Baculoviridae members are rod-shaped viruses with double-stranded large circular DNA genomes of 80–180 kb9. Initially, this family was classified into two genera, according to the morphotype of their OBs: nucleopolyhedrovirus (NPV) and granulovirus (GV). At present, baculoviruses are classified into four genera: Alphabaculovirus and Betabaculovirus are lepidopteran-specific NPV and GV, respectively; Gammabaculovirus are NPV that infect hymenopterans and Deltabaculovirus comprising dipteran-specific NPV9.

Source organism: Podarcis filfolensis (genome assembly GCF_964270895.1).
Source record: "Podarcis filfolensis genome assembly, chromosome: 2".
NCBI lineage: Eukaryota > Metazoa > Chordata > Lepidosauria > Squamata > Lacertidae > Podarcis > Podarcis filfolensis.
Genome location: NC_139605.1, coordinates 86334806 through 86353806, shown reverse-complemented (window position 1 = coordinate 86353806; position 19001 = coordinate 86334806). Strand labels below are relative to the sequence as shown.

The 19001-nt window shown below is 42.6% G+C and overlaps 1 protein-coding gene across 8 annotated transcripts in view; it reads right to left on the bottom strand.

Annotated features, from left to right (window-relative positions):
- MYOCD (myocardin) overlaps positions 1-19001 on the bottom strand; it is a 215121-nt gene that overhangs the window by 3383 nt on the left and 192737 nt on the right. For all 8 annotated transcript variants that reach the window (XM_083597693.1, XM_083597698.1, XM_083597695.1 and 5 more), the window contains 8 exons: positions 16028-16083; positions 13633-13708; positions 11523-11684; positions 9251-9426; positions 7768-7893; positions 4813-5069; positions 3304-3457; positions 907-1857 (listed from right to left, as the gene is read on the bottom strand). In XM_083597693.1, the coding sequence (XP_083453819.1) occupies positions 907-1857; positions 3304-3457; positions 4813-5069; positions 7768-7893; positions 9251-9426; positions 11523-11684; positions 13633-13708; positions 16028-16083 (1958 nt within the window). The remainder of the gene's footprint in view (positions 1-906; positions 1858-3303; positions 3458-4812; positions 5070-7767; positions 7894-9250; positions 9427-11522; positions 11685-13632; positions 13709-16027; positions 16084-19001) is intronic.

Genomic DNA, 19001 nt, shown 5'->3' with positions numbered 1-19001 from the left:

In this study a granulovirus (Betabaculovirus) was isolated from S. frugiperda in an alfalfa crop in the central region of Argentina, which was designated as SfGV ARG. In order to characterize this virus and confirm its identity, three-day-old S. frugiperda larvae were orally infected to amplify the virus and get evidence of infection symptoms. Infected larvae died after at least ten days regardless of the dose used, and on occasions death occurred after about 20 to 30 days, suggesting that SfGV ARG is a type 1 granulovirus due to the slow killing time in comparison to type 2 GV. Infection symptoms included a yellowish-orange coloration and a swollen larva body (Fig. 1). Typically, dead larvae did not show liquefaction, suggesting the absence of the cathepsin gene, as it happens in the Colombian isolate SfGV VG0084. Furthermore, in some cases dead larvae showed conspicuous severe injuries in the last abdominal segments (Fig. 1a, b, e). Samples of these injuries were observed using dark field microscopy where plenty of granulovirus OBs were apparent (not shown). Betabaculoviruses are classified as type 1, 2 or 3: type 1 are slow killing viruses, generally infecting the fat body of the larva whereas type 2 are polyorganotropic, fast killing viruses5. Available data regarding other SfGV isolates suggest that this is a type 1 betabaculovirus: Colombian and Brazilian SfGV isolates have been studied showing mean times to death (MTD) of 29 days and 33 days, respectively, confirming that this virus is a slow- killing betabaculovirus3.